Mark Moore Fine Art
May 18, 2017 9:01PM

Dave Hickey Looks at the work of Las Vegas artist Tim Bavington:

Young artists have sharper memories than their seniors in the art world. As a consequence, Tim Bavington’s paintings always come as a bit of a surprise to his elders. Their renewal, refurbishment, and  reconceptualization of a traditional modernist painting format (the  stripe) makes them seem at once joltingly new and uneasily familiar— for no better reason than that most young artists begin their careers unpersuaded by the faith of their fathers. Thus, empowered by youthful contempt for received ideas, they begin to make a future for themselves by rummaging through the past by way of reinventing it, hoping, at least, to discover some clean, unsullied, historical ground from which they might embark. They look back for that magical moment “right before it started sucking”—a year or a decade, some nadir of current fashion from which they shake the dust. When they find it, and they invariably do, they endow the moment with talismanic significance and proceed from there.

For Bavington, that moment is the year 1966—the year he was born in the flatlands of East Anglia—the year England won the World Cup— the foaming crest of the days when Bridget Riley, Mod lifestyles, Pucci threads, and youthful impudence achieved their ascendancy in swinging London. It was also the year before Bavington and his parents moved from London to Santa Monica, California for a short sojourn, then back to the UK. Bavington would return again to Southern California when he was eighteen and, from there, move to Las Vegas, where he lives today. During these peregrinations, swinging London in 1966 would gradually emerge as the artist’s ground zero, as the primal site of an evolving myth. Today, the gleaming icon of that special moment takes pride of place in the artist’s studio: an absolutely pristine, sky blue and antique white 1964 Lambretta, Series III Li I50, Mod scooter—a Quadrophenia-mobile.  

The Lambretta scooter, traded for a painting, stands on a little pedestal in Bavington’s studio as a hedge against solemnity and carelessness— and as a hedge against nostalgia as well, since the scooter’s hard reality only marks the starting point of Bavington’s mythical gloria mundi. Over the years of drift, this personal Oz has taken on new attributes: the softness of California air, the neon glamour of the Las Vegas Strip, and the smoky noir of jazz clubs. It has assimilated the zip of Warhol’s “American color,” the ping of Paul Smith’s trippy stripes, and the gloss of Oasis’ rock-and-roll. The scooter stands as a reminder not only of the past’s utility but of its terrible lost-ness as well, and the visible signature of this lost-ness in Bavington’s art has always been “the blur”—the artist’s singular debt to California haze and to the artist Edward Ruscha. In fact, the first instance of the blur in Bavington’s painting occurs in an elegant forgery of a painting by Ruscha that Bavington made to hang in his living room, to serve, like the Lambretta, as an icon of aspiration.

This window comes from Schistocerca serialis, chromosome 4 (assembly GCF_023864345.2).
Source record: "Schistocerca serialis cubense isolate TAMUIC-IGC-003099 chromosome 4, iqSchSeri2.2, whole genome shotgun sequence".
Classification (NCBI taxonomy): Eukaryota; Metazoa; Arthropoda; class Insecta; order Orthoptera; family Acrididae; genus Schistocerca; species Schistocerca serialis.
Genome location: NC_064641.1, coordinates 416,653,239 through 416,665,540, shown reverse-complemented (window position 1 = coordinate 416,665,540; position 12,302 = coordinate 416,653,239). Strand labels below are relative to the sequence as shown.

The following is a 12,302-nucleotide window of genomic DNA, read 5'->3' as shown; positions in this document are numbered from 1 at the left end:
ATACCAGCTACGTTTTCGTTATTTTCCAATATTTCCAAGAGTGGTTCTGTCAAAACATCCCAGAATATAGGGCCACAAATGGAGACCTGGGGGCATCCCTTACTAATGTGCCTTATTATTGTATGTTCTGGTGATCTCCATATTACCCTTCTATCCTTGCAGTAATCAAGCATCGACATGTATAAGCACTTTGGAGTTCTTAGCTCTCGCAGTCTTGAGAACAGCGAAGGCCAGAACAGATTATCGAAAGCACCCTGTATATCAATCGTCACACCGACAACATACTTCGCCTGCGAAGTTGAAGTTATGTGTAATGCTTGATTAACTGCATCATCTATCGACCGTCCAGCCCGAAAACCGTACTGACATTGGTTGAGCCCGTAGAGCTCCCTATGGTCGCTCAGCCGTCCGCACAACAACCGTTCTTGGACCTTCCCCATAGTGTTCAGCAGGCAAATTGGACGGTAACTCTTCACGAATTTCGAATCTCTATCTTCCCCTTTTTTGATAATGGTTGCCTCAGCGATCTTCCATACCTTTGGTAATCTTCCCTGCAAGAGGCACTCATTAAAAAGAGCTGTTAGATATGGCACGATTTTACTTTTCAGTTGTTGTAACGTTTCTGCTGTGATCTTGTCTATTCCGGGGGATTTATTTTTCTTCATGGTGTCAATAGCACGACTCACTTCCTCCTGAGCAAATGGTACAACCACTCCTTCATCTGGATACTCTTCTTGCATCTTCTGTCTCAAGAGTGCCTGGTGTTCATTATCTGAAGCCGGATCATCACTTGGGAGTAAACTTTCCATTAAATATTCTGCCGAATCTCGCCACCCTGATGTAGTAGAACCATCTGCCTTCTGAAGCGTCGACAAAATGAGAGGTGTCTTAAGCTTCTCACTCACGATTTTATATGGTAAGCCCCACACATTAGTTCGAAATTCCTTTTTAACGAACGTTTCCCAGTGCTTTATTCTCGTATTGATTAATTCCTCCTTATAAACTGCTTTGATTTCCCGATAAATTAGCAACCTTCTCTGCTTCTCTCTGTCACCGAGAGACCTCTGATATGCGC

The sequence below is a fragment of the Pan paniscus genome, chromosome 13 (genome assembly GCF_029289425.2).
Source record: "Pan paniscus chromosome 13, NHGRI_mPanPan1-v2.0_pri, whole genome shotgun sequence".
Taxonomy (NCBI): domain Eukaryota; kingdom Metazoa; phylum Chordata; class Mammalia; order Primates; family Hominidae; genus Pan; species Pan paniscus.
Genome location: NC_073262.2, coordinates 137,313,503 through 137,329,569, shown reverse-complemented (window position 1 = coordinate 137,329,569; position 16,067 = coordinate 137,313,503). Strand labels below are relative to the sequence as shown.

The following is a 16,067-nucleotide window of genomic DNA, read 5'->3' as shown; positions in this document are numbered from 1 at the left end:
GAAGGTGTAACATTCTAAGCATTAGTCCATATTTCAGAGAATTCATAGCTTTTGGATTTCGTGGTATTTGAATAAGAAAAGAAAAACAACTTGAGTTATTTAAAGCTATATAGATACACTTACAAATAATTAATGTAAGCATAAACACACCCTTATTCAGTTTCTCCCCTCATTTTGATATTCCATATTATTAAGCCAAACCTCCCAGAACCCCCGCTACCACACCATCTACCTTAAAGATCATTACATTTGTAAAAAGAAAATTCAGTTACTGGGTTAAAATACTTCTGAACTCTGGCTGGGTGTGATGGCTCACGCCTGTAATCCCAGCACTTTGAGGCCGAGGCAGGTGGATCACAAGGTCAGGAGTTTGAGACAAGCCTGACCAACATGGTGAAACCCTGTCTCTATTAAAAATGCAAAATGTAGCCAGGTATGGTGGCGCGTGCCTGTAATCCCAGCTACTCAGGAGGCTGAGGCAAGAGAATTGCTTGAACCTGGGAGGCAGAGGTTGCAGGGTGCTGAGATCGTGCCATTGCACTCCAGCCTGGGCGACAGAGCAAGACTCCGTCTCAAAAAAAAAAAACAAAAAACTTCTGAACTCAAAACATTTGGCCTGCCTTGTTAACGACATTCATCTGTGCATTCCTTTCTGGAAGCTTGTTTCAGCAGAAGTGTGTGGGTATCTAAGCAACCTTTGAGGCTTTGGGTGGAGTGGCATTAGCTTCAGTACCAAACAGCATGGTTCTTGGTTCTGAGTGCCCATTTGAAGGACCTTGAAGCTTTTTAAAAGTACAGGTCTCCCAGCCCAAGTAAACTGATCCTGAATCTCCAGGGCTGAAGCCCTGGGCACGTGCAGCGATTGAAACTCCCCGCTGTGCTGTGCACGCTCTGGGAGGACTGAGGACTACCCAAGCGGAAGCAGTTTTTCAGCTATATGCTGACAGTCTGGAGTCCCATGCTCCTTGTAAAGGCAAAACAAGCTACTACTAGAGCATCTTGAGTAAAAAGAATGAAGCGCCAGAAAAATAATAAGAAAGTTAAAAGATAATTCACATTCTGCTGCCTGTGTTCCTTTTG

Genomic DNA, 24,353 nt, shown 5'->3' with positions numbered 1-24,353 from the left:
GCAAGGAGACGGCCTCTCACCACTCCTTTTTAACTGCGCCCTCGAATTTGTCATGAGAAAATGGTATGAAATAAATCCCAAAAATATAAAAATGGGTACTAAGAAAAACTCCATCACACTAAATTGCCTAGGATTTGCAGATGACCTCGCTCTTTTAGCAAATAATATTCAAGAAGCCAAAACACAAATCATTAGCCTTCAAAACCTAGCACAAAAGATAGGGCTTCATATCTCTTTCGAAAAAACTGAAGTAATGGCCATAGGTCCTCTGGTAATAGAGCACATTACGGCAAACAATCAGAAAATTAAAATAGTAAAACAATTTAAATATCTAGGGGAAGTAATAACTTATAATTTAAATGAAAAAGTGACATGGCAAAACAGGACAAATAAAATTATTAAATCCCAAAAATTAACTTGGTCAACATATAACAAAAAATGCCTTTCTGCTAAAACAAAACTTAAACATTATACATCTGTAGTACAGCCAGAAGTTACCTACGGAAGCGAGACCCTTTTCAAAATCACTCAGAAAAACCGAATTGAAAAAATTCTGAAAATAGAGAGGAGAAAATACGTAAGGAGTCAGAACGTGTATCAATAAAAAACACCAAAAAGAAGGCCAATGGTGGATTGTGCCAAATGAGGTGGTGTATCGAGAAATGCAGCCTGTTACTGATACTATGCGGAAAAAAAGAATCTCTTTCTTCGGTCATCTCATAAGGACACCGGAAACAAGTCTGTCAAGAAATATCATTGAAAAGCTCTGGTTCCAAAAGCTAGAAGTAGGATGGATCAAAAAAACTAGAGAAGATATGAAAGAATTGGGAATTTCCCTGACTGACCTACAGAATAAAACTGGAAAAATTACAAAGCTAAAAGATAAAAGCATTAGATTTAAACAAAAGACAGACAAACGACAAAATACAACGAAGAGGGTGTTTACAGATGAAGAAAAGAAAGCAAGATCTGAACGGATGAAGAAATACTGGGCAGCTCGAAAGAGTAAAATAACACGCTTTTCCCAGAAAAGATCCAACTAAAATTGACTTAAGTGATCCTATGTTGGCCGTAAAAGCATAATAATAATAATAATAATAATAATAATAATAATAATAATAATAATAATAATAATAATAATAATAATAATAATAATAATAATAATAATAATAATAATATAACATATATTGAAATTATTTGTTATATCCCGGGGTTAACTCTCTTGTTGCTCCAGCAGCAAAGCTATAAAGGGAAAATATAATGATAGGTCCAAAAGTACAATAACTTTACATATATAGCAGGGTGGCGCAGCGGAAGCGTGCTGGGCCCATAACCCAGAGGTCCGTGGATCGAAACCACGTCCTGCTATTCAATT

Ruscha’s painting is titled, in police-call diction, Dixie Red Seville Vegas Plates, and it is itself a testament to the blur of memory and influence. Three points of origin (Dixie, Seville, and Vegas) are blurred into one imaginary automotive object speeding through an atmosphere that hovers between remembrance and forgetfulness. Around this time, Bavington’s original works begin to evoke their own blur by outsourcing it. These works are small monochromes painted in shades of white onto panels whose back edges are beveled. The invisible beveled edges of the panels are painted in luminous reds and blues so that, when lighted, the white rectangles float in blurry halos of color that insist on the transience, the radical historicity, of our experience. Bavington’s next paintings—airbrushed, grey-blue rectangles with hazy, horizontal stripes—evoke television screens with the horizontal hold askew (a bit too readily for the artist’s taste). This overt narrative was hastily dispensed with.  

The “origin story” of Bavington’s next paintings, however, speaks volumes about the high-hearted spirit of his practice. These “fuzzy stripe” paintings began in a conversation with the painter David Reed, who was talking about discovering his aspiration to be a “bedroom painter.” The term, Reed said, originated with the painter John Mclaughlin, who, according to his dealer, Nicholas Wilder, always insisted on his wish to be a “bedroom painter” as opposed to a “living room painter” or a “museum painter.” Not long after this, Bavington came across a gallery announcement from Charles Cowles for a show of Gene Davis’ paintings. The Davis painting that was reproduced on the invitation card was Boudoir Painting from 1965. The confluence of Reed, McLaughlin, Davis, and 1965 led Bavington to decide that he “could make a more glam, sexier, and sleazier version of Davis’ painting with a spray gun.” And he could. And something came together. Immediately and involuntarily, the stripes evoked a bouquet of references: colored fountains, ice curtains, neon in the mist, synthetic borealis—gravity’s rainbows, for lack of a better phrase.